On April 30, 1998, developmentally disabled individuals eligible for Medicaid benefits filed a lawsuit under 42 U.S.C. § 1983, the Social Security Act, the Medicaid Act, the Americans with Disabilities Act, and the Due Process Clause of the Constitution, against West Virginia's Secretary of Health and Human Resources in the United States District Court for the Southern District of West Virginia. Plaintiffs, represented by public interest attorneys, asked the court for declaratory and injunctive relief, and class certification. Specifically, Plaintiffs claimed that Defendants were violating federal law, resulting in Plaintiffs not receiving prompt benefits.
On July 15, 1999, the Court (Judge Robert C. Chambers) denied Defendants' motion to dismiss and granted, in part, Plaintiffs' motion for a preliminary injunction. Benjamin H. v. Ohl, 1999 WL 34783552 (S.D. W.V. Jul. 15, 1999). The Court found that Plaintiffs were suffering serious, direct, and ongoing harm because of Defendants' violations of the ADA.
On October 8, 1999, the Court granted Plaintiffs' motion for class certification. The class consisted of: all current and future West Virginia residents with developmental disabilities who are Medicaid beneficiaries and who are eligible for the level of services funded under the Intermediate Care Facility and/or the Developmentally Disabled Home and Community Based Waiver services.
The Court issued an order regarding Count IV (Opportunity to Apply) and Count VI (Medicaid and Due Process Notice and Hearing Rights) on March 7, 2000. The issues raised by those counts were settled. The compromise required Defendants to make an eligibility determination about individuals applying for waiver services within 90 days; all person were to have 90 days to request a hearing.
On March 15, 2000, the Court issued another order detailing partial settlement reached between the parties. In part: Defendants were required to develop capacity within the behavioral health services delivery system to ensure adequate service provision; individuals eligible for ICF-level care were to be afforded a legal representative; any individual could apply for Home and Community Based waiver services; and, Defendant would seek to expand its waiver slots.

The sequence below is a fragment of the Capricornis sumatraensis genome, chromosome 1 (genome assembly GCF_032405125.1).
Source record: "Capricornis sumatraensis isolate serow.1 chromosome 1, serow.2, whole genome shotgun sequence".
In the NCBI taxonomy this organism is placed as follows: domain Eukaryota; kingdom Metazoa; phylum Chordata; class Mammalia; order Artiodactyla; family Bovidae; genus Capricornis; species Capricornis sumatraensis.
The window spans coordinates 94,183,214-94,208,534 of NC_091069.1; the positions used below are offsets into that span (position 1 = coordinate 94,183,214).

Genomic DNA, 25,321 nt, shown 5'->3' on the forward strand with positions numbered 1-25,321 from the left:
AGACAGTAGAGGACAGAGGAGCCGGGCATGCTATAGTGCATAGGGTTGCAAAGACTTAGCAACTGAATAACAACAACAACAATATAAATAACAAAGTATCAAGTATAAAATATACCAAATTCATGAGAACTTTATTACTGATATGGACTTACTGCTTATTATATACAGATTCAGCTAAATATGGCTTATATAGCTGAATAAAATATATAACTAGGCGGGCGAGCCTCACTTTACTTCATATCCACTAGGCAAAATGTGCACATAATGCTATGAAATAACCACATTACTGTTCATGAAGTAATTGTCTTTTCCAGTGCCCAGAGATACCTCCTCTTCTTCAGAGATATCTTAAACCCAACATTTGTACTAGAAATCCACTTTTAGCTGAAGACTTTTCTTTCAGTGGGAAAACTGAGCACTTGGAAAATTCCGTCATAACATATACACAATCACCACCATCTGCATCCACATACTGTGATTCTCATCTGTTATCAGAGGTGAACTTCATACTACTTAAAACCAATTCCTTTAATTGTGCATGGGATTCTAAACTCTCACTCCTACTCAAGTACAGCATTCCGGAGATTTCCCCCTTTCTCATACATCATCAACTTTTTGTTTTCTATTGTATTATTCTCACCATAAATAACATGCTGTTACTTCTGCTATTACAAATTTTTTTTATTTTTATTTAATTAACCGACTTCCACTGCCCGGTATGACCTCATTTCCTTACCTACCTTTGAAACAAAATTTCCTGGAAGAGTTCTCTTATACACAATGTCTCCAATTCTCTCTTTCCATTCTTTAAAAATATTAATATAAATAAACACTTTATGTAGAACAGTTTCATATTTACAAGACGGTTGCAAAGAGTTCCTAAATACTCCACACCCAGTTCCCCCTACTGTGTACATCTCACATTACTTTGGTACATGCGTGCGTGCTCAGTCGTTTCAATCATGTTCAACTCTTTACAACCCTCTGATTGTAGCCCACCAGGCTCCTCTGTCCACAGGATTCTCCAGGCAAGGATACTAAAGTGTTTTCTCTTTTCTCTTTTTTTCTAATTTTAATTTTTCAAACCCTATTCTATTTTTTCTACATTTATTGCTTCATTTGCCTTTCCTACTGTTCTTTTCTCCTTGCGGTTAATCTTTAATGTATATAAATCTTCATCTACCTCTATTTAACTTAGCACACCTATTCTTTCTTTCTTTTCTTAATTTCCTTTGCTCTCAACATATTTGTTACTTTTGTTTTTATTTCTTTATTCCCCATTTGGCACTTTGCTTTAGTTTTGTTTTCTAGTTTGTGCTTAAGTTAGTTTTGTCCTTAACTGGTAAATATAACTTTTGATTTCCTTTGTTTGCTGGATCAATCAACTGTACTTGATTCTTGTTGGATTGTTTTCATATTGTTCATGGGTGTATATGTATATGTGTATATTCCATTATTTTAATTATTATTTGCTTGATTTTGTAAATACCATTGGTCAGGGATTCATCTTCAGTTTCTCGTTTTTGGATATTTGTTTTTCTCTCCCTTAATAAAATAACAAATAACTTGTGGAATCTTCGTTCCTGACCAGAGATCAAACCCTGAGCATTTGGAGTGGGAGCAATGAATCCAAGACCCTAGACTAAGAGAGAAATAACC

On August 9, 2000, the Court granted Defendants' motion for summary judgment as to Count VIII, relating to the reimbursement rate for residential habilitation and respite care services. The Court found that Plaintiffs failed to prove that the reimbursement rate did not allow for adequate access.
On October 17, 2002, after a compromise between the parties, the Court ordered Defendants to pay approximately $125,000 in attorneys' fees and costs.
On March 6, 2009, the Court denied Defendant Secretary of West Virginia Department of Health and Human Service's motion for relief from prior orders. Benjamin H. v. Walker, 2009 WL 590160 (S.D. W.V. Mar. 6, 2009). Defendant had sought relief from class certification and the settlement claims, but the Court found that there were no extraordinary circumstances to warrant relief from the orders.
On April 8, 2009, the Court ordered Defendants to: develop a single eligibility process for all Medicaid programs that are utilized by waiver eligible applicants; expand its eligibility criteria to include services to children; file a Medicaid state plan amendment to include the provision of personal care services in the home or community; make annual budget requests to at least maintain current appropriations; and meet with Plaintiffs on a quarterly basis to assess the adequacy and efficiency of the waiver program.Haley Waller - 05/19/2011